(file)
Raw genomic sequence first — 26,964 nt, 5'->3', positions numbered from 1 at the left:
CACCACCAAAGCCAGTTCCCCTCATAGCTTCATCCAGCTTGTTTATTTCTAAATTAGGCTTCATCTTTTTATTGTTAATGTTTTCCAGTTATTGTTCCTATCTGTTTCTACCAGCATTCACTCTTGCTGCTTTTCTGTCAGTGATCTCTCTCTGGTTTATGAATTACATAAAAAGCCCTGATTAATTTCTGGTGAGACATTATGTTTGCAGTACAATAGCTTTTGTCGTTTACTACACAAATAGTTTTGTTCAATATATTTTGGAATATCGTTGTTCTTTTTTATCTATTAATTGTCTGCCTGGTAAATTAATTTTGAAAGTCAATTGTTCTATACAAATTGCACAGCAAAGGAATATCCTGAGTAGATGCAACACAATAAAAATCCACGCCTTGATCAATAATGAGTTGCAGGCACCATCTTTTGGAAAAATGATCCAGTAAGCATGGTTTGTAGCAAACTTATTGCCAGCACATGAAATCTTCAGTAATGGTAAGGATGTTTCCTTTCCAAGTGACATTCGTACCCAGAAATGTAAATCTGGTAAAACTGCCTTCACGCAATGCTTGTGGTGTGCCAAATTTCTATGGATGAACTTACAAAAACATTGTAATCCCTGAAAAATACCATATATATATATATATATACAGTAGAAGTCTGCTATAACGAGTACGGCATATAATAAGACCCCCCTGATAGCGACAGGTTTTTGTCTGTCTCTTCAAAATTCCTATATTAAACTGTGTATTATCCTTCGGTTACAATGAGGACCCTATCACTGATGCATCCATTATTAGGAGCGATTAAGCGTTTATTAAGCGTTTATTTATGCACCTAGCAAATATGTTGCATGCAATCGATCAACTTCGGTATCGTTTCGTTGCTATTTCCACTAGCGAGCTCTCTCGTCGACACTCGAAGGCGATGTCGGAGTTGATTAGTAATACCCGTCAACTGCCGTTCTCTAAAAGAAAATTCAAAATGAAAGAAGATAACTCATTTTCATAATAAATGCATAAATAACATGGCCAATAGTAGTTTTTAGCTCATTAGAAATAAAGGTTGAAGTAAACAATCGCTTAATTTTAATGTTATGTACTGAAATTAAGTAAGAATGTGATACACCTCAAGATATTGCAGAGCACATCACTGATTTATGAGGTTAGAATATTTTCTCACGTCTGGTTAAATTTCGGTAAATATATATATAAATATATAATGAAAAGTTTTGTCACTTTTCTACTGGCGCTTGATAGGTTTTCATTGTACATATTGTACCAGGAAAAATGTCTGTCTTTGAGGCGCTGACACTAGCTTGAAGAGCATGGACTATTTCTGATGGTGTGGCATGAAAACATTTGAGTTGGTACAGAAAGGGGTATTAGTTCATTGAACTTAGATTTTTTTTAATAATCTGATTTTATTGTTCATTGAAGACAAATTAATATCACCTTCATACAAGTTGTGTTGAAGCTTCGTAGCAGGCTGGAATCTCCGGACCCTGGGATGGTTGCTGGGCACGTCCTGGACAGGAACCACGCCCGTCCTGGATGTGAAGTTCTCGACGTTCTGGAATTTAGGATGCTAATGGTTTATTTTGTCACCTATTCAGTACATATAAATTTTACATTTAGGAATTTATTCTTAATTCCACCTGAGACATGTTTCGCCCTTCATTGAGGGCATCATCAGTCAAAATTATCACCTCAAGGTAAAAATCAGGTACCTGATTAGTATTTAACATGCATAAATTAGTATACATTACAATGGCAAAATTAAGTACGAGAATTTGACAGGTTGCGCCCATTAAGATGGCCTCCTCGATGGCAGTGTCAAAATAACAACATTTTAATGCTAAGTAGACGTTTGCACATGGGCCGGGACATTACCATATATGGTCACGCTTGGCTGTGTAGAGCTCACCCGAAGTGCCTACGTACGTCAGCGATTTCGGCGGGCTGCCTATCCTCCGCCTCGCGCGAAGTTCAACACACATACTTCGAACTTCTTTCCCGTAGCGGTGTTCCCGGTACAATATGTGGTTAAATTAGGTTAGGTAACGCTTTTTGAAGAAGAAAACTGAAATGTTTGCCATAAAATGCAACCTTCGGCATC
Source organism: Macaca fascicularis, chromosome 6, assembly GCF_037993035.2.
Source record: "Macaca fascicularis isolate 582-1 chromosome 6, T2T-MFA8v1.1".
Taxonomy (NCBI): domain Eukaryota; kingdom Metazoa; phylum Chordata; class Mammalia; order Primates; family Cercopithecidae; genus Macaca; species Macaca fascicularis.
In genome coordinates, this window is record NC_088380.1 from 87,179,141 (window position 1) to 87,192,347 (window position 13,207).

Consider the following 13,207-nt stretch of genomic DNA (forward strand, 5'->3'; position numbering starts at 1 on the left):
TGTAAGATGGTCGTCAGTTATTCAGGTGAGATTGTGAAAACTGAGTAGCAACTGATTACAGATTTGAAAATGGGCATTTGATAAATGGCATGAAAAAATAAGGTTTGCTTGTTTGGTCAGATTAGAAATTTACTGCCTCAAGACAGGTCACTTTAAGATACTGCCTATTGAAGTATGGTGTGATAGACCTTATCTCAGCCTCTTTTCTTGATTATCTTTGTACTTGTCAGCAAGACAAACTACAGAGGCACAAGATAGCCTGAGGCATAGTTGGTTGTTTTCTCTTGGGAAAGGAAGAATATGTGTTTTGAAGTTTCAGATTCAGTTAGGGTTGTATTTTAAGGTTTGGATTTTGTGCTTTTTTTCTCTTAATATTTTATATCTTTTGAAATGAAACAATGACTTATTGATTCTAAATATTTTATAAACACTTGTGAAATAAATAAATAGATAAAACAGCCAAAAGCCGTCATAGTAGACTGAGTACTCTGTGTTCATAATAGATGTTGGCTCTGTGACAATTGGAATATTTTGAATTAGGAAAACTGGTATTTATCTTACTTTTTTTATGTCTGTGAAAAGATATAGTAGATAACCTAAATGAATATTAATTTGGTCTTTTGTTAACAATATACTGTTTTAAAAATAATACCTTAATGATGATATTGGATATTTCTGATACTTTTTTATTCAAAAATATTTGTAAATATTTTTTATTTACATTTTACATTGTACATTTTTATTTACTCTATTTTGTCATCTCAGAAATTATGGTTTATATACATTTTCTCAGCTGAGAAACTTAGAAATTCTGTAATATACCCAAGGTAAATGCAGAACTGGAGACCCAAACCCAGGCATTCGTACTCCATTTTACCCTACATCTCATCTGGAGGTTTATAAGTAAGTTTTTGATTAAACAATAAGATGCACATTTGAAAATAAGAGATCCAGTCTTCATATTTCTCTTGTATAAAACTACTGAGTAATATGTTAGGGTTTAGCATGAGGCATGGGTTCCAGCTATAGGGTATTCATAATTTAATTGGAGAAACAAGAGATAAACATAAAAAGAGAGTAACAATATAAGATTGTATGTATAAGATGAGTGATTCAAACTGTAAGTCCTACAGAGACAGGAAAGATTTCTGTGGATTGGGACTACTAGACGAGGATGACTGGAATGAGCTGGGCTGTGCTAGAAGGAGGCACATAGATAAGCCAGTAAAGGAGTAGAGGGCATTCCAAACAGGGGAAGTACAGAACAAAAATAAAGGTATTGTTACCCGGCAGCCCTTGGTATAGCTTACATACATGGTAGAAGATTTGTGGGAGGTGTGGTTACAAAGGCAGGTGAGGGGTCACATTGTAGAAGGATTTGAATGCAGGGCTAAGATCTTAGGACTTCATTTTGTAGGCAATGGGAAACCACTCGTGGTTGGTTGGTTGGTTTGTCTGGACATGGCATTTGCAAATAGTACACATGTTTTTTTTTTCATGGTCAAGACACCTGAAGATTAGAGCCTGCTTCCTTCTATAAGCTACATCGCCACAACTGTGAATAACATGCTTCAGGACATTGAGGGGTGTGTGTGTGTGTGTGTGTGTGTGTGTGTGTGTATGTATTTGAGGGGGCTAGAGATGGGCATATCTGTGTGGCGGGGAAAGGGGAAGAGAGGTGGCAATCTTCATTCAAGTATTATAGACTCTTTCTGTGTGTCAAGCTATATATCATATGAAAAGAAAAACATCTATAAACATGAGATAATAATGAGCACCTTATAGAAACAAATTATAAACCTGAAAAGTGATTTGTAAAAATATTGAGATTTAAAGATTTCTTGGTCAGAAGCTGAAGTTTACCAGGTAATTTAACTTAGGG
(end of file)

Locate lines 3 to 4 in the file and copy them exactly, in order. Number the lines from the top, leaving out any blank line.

Source organism: Macaca fascicularis, chromosome 6, assembly GCF_037993035.2.
Source record: "Macaca fascicularis isolate 582-1 chromosome 6, T2T-MFA8v1.1".